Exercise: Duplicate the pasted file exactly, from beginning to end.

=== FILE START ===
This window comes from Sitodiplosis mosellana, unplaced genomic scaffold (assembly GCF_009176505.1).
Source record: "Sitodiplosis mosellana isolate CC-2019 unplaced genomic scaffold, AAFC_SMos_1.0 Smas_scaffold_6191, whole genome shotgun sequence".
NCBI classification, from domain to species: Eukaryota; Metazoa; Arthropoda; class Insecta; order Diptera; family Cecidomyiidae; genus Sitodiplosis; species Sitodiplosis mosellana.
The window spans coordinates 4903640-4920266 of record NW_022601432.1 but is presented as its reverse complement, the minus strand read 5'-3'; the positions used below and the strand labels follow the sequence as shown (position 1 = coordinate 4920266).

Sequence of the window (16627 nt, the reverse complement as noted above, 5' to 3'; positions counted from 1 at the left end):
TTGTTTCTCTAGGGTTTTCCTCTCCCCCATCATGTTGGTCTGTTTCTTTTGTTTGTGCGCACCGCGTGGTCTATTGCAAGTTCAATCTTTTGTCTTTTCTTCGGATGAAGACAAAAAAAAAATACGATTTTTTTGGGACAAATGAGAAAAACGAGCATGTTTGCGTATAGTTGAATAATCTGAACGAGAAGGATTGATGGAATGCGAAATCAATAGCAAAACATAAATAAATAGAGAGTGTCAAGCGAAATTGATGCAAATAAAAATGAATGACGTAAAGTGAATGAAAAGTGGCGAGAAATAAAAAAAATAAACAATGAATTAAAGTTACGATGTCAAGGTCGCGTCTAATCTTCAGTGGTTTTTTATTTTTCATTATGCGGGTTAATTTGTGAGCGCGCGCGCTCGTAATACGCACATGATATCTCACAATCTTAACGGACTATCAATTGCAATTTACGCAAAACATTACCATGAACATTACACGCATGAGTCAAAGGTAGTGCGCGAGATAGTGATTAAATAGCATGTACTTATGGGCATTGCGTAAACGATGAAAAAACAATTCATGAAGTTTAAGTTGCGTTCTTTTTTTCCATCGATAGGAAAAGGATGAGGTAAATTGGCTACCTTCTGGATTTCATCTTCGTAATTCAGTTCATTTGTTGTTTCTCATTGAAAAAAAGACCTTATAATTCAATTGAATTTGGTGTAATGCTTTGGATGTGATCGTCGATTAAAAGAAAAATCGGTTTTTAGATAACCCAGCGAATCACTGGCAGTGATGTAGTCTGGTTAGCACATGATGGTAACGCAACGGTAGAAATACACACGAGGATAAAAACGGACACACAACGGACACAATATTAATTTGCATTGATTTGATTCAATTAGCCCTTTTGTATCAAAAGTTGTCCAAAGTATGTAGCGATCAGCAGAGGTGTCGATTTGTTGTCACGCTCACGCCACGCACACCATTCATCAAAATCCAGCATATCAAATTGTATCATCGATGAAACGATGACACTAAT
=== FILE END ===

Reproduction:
This window comes from Sitodiplosis mosellana, unplaced genomic scaffold (assembly GCF_009176505.1).
Source record: "Sitodiplosis mosellana isolate CC-2019 unplaced genomic scaffold, AAFC_SMos_1.0 Smas_scaffold_6191, whole genome shotgun sequence".
NCBI classification, from domain to species: Eukaryota; Metazoa; Arthropoda; class Insecta; order Diptera; family Cecidomyiidae; genus Sitodiplosis; species Sitodiplosis mosellana.
The window spans coordinates 4903640-4920266 of record NW_022601432.1 but is presented as its reverse complement, the minus strand read 5'-3'; the positions used below and the strand labels follow the sequence as shown (position 1 = coordinate 4920266).

Sequence of the window (16627 nt, the reverse complement as noted above, 5' to 3'; positions counted from 1 at the left end):
TTGTTTCTCTAGGGTTTTCCTCTCCCCCATCATGTTGGTCTGTTTCTTTTGTTTGTGCGCACCGCGTGGTCTATTGCAAGTTCAATCTTTTGTCTTTTCTTCGGATGAAGACAAAAAAAAAATACGATTTTTTTGGGACAAATGAGAAAAACGAGCATGTTTGCGTATAGTTGAATAATCTGAACGAGAAGGATTGATGGAATGCGAAATCAATAGCAAAACATAAATAAATAGAGAGTGTCAAGCGAAATTGATGCAAATAAAAATGAATGACGTAAAGTGAATGAAAAGTGGCGAGAAATAAAAAAAATAAACAATGAATTAAAGTTACGATGTCAAGGTCGCGTCTAATCTTCAGTGGTTTTTTATTTTTCATTATGCGGGTTAATTTGTGAGCGCGCGCGCTCGTAATACGCACATGATATCTCACAATCTTAACGGACTATCAATTGCAATTTACGCAAAACATTACCATGAACATTACACGCATGAGTCAAAGGTAGTGCGCGAGATAGTGATTAAATAGCATGTACTTATGGGCATTGCGTAAACGATGAAAAAACAATTCATGAAGTTTAAGTTGCGTTCTTTTTTTCCATCGATAGGAAAAGGATGAGGTAAATTGGCTACCTTCTGGATTTCATCTTCGTAATTCAGTTCATTTGTTGTTTCTCATTGAAAAAAAGACCTTATAATTCAATTGAATTTGGTGTAATGCTTTGGATGTGATCGTCGATTAAAAGAAAAATCGGTTTTTAGATAACCCAGCGAATCACTGGCAGTGATGTAGTCTGGTTAGCACATGATGGTAACGCAACGGTAGAAATACACACGAGGATAAAAACGGACACACAACGGACACAATATTAATTTGCATTGATTTGATTCAATTAGCCCTTTTGTATCAAAAGTTGTCCAAAGTATGTAGCGATCAGCAGAGGTGTCGATTTGTTGTCACGCTCACGCCACGCACACCATTCATCAAAATCCAGCATATCAAATTGTATCATCGATGAAACGATGACACTAAT